Pointing to a major Florida Supreme Court ruling on attorneys’ fees, state regulators issued an order Tuesday that said workers’ compensation insurance rates should increase 14.5 percent starting later this year.
The long-awaited order by the Florida Office of Insurance Regulation trimmed a proposal that called for increasing rates 19.6 percent. Nevertheless, business groups immediately warned that a 14.5 percent increase would hurt employers.
“Today’s workers’ compensation rate increase is a hard hit to small business owners and our economy,” Bill Herrle, executive director of the small-business group NFIB/Florida, said in a prepared statement. “While the [insurance] commissioner has done what was necessary in response to the Supreme Court undoing legislation that capped attorneys’ fees and maintained reasonable rates, our small business owners will be paying the price.”
The National Council on Compensation Insurance, which makes workers’ compensation rate filings for the insurance industry, had proposed a 19.6 percent increase to take effect Oct. 1. Tuesday’s order said the 14.5 percent increase is contingent on the National Council on Compensation Insurance revising its filing by an Oct. 4 deadline to incorporate changes requested by regulators.
The 14.5 percent increase would take effect Dec. 1 and apply to new policies and renewal policies. The Office of Insurance Regulation said the increase would not affect “in-force” policies, meaning many businesses would not see higher rates until their policies come up for renewal.
The National Council on Compensation Insurance, commonly known as NCCI, issued a statement Tuesday saying it was reviewing the order and will respond to the request for a revised filing “in a timely manner.”
Most of the expected rate increase stems from an April ruling by the Supreme Court that said a limit on attorneys’ fees in workers’ compensation cases was unconstitutional. The Supreme Court ruling, in a case known as Marvin Castellanos v. Next Door Company, involved an attorney being awarded the equivalent of $1.53 an hour in successfully pursuing a claim for benefits for a worker injured in Miami.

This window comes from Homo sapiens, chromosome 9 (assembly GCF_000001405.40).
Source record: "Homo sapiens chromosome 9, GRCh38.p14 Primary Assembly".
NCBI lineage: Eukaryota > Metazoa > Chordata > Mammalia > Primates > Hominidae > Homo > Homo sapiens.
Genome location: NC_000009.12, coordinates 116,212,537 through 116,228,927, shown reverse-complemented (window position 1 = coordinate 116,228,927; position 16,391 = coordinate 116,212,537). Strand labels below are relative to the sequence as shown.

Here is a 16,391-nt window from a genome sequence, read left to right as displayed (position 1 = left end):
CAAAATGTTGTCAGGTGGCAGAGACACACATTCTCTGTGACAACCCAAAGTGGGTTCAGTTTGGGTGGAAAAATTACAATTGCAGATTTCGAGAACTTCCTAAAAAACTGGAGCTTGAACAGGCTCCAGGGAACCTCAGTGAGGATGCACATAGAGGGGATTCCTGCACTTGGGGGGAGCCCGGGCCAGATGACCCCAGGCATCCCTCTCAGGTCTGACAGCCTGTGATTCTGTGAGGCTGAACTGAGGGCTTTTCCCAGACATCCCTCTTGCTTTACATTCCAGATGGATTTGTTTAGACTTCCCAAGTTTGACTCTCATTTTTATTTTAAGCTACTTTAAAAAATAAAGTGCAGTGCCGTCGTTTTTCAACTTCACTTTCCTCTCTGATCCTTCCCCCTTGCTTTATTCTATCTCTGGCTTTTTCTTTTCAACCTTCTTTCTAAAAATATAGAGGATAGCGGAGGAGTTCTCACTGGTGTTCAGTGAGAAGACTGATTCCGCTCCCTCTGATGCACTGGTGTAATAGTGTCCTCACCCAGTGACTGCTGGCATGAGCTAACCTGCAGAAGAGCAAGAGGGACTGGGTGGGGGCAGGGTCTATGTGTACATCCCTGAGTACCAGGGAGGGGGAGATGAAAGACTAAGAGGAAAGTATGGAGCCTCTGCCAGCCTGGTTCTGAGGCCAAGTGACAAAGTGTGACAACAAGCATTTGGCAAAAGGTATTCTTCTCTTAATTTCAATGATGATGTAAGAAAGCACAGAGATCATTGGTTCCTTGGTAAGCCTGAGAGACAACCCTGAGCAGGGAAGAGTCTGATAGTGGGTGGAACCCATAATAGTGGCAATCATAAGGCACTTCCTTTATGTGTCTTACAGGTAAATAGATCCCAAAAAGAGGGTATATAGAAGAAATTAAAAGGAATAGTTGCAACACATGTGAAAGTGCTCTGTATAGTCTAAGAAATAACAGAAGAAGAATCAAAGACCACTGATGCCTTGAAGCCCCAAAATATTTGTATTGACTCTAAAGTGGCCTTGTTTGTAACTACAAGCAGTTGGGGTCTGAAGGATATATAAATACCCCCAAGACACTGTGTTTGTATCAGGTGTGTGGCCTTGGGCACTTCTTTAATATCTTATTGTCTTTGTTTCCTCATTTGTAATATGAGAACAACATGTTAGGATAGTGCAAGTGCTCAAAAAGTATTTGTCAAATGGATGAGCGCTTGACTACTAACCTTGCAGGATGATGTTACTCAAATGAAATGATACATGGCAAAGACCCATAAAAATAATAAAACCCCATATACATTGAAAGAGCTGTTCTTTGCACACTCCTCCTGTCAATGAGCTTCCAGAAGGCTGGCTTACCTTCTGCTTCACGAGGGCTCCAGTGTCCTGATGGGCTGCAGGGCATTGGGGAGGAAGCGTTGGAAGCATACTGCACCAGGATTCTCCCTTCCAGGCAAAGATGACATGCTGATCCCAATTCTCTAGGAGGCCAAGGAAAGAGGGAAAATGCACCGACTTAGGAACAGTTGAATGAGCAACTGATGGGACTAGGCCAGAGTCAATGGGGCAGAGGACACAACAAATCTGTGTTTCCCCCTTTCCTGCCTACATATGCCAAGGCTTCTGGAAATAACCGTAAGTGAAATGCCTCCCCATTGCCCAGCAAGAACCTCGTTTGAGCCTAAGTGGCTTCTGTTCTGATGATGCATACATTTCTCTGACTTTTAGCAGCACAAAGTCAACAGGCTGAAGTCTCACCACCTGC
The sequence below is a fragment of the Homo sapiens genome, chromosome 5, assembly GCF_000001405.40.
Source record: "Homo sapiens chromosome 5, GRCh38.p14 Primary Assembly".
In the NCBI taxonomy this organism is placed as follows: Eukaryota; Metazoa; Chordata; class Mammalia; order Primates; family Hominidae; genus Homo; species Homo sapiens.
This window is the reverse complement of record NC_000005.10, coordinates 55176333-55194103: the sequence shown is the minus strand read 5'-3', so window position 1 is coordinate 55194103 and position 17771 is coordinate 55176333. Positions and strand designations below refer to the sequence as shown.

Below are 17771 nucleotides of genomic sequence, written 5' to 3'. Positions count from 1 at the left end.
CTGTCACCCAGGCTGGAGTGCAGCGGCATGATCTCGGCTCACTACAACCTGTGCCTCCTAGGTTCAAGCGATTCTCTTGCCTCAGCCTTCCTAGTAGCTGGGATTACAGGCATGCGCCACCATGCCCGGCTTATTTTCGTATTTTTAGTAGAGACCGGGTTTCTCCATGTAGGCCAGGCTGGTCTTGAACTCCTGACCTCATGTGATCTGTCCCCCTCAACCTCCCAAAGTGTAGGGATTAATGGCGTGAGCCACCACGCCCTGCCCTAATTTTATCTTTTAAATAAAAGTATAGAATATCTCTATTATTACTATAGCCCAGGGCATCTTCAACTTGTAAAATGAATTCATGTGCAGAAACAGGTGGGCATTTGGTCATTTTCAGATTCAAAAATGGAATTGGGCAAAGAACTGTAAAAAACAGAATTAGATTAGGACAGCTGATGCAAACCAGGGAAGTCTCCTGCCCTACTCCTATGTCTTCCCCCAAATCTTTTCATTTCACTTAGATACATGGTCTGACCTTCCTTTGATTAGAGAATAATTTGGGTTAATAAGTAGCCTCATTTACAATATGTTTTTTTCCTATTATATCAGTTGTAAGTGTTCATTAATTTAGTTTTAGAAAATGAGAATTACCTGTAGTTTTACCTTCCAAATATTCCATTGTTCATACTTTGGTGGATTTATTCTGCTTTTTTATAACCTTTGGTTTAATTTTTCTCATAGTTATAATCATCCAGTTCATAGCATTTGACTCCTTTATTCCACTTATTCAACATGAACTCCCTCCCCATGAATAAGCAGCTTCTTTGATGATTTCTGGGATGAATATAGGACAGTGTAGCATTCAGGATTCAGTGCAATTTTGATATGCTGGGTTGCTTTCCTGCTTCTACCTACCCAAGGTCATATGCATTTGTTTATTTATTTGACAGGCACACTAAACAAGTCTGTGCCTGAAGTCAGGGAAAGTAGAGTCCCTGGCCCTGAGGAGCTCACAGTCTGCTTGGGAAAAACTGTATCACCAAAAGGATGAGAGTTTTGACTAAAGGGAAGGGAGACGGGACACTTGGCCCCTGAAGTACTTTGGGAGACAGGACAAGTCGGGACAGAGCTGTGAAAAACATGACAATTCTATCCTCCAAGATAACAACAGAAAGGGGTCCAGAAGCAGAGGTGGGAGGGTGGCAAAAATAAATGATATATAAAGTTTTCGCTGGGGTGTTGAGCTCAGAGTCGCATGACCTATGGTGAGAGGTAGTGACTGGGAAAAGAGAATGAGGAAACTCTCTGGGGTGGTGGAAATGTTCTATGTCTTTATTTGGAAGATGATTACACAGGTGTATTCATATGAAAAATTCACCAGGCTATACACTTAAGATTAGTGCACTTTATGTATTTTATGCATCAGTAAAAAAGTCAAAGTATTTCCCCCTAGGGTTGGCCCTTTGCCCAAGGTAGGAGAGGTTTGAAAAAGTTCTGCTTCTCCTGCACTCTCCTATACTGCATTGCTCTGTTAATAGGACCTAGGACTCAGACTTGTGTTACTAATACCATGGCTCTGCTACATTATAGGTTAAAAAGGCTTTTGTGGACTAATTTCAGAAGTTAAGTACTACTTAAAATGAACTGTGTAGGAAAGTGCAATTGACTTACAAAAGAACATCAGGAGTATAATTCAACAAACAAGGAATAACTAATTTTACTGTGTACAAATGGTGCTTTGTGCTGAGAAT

Business groups have long argued that limiting attorneys’ fees is a critical part of holding down workers’ compensation insurance costs. But critics have contended that the state’s fee limits favored insurers and took away legal rights of injured workers, at least in part because workers would have a hard time finding legal representation in pursuing claims.
Much of the debate is rooted in a 2003 overhaul of the workers’ compensation system by then-Gov. Jeb Bush and the Republican-controlled Legislature. Florida businesses at the time faced some of the highest insurance rates in the country. The overhaul, which included strict limits on attorneys’ fees and other changes, ultimately led to a 60 percent drop in insurance rates.
The April Supreme Court ruling and Tuesday’s order set the stage for what likely will be a renewed debate about the workers’ compensation system during the 2017 legislative session. Along with business groups such as NFIB, the Florida Chamber of Commerce and Associated Industries of Florida, the debate is expected to include plaintiffs’ attorneys, labor unions and insurers.
“Florida is on the verge of finding itself right where it was in 2003 with some of the highest workers’ compensation rates in the nation,” Tom Feeney, president and CEO of Associated Industries of Florida, said in a prepared statement Tuesday. “We must make sure this doesn’t happen by developing sound solutions to our state’s workers’ compensation system.”
Mark Touby, an attorney who is president of the group Florida Workers’ Advocates, blamed insurers for the rate increase and said his group is “extremely disappointed” in Tuesday's decision.
“The leadership of the Florida Legislature has indicated that the workers' compensation system will be the focus of much attention in the upcoming legislative session,” Touby, who represents injured workers, said in a prepared statement. “We look forward to the opportunity to work with Florida’s leaders to ensure fairness for job creators while protecting the rights of injured workers.”